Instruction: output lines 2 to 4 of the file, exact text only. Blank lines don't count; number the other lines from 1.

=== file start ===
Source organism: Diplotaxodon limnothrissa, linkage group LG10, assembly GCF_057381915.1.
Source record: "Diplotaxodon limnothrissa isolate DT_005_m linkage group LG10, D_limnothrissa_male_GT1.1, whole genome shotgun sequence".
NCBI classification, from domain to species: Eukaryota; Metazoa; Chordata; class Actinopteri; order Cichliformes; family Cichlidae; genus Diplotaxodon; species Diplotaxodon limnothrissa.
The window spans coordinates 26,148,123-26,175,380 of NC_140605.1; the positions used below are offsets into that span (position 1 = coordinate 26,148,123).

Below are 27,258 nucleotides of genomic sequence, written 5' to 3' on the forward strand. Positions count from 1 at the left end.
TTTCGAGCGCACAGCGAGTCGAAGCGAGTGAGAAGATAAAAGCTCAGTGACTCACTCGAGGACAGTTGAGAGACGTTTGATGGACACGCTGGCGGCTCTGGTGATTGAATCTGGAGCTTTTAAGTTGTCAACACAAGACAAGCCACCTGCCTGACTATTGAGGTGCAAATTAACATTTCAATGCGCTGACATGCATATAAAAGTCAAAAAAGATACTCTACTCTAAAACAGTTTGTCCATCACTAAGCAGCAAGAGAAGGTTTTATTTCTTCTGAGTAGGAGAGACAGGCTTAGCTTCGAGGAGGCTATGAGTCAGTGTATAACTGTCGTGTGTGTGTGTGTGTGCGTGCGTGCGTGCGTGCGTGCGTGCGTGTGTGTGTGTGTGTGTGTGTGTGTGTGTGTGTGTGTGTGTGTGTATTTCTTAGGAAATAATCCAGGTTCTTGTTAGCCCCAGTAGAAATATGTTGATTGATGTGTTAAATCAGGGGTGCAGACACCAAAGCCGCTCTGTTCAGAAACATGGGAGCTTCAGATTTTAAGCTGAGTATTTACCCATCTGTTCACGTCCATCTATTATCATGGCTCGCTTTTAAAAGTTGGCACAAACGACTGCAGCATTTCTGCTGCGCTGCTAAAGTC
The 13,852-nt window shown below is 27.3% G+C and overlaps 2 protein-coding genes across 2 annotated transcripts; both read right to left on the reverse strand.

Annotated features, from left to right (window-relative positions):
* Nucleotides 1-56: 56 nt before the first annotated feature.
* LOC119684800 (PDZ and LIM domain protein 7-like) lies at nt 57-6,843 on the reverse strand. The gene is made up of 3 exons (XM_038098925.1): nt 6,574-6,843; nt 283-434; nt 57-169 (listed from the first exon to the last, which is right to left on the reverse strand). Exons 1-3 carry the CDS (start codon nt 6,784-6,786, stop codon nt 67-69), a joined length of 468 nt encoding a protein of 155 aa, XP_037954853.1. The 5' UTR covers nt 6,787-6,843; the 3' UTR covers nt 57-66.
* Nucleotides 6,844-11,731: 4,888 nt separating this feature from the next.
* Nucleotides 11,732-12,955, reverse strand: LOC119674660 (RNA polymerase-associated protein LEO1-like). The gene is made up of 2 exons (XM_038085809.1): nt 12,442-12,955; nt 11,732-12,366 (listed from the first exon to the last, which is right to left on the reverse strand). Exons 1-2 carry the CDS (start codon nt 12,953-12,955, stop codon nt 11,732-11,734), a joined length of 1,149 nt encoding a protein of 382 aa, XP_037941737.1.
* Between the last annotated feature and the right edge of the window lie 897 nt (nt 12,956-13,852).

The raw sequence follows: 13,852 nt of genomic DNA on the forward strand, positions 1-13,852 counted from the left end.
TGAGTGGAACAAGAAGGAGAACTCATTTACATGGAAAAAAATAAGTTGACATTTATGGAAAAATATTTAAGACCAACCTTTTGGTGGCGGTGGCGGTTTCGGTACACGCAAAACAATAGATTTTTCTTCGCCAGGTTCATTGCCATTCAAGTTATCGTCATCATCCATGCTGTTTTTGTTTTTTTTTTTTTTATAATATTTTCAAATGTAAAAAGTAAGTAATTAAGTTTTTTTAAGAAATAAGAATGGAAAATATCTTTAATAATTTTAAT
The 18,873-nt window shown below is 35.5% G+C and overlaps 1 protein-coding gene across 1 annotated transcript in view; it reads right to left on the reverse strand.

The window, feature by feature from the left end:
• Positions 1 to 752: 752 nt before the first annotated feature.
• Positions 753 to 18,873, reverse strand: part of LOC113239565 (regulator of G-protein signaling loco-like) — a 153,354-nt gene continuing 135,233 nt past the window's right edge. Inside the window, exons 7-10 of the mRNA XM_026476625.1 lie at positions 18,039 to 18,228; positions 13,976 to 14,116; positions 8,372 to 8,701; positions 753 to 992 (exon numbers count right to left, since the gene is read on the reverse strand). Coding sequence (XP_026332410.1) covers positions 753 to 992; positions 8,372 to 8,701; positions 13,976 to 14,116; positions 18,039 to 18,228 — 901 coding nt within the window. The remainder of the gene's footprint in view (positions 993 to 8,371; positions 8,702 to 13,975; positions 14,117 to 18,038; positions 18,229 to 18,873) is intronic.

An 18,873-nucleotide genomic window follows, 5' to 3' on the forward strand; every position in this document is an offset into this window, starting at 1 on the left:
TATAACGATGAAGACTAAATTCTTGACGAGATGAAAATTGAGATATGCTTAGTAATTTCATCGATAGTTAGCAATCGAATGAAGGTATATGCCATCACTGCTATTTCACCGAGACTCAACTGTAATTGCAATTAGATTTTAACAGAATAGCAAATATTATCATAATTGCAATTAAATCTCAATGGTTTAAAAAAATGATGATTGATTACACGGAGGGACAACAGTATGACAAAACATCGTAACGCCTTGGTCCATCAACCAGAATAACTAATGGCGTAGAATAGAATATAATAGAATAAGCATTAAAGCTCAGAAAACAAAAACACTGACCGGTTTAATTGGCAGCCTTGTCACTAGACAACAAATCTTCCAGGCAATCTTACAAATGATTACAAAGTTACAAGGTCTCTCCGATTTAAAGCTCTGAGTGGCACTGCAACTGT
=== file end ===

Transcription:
Source record: "Diplotaxodon limnothrissa isolate DT_005_m linkage group LG10, D_limnothrissa_male_GT1.1, whole genome shotgun sequence".
NCBI classification, from domain to species: Eukaryota; Metazoa; Chordata; class Actinopteri; order Cichliformes; family Cichlidae; genus Diplotaxodon; species Diplotaxodon limnothrissa.
The window spans coordinates 26,148,123-26,175,380 of NC_140605.1; the positions used below are offsets into that span (position 1 = coordinate 26,148,123).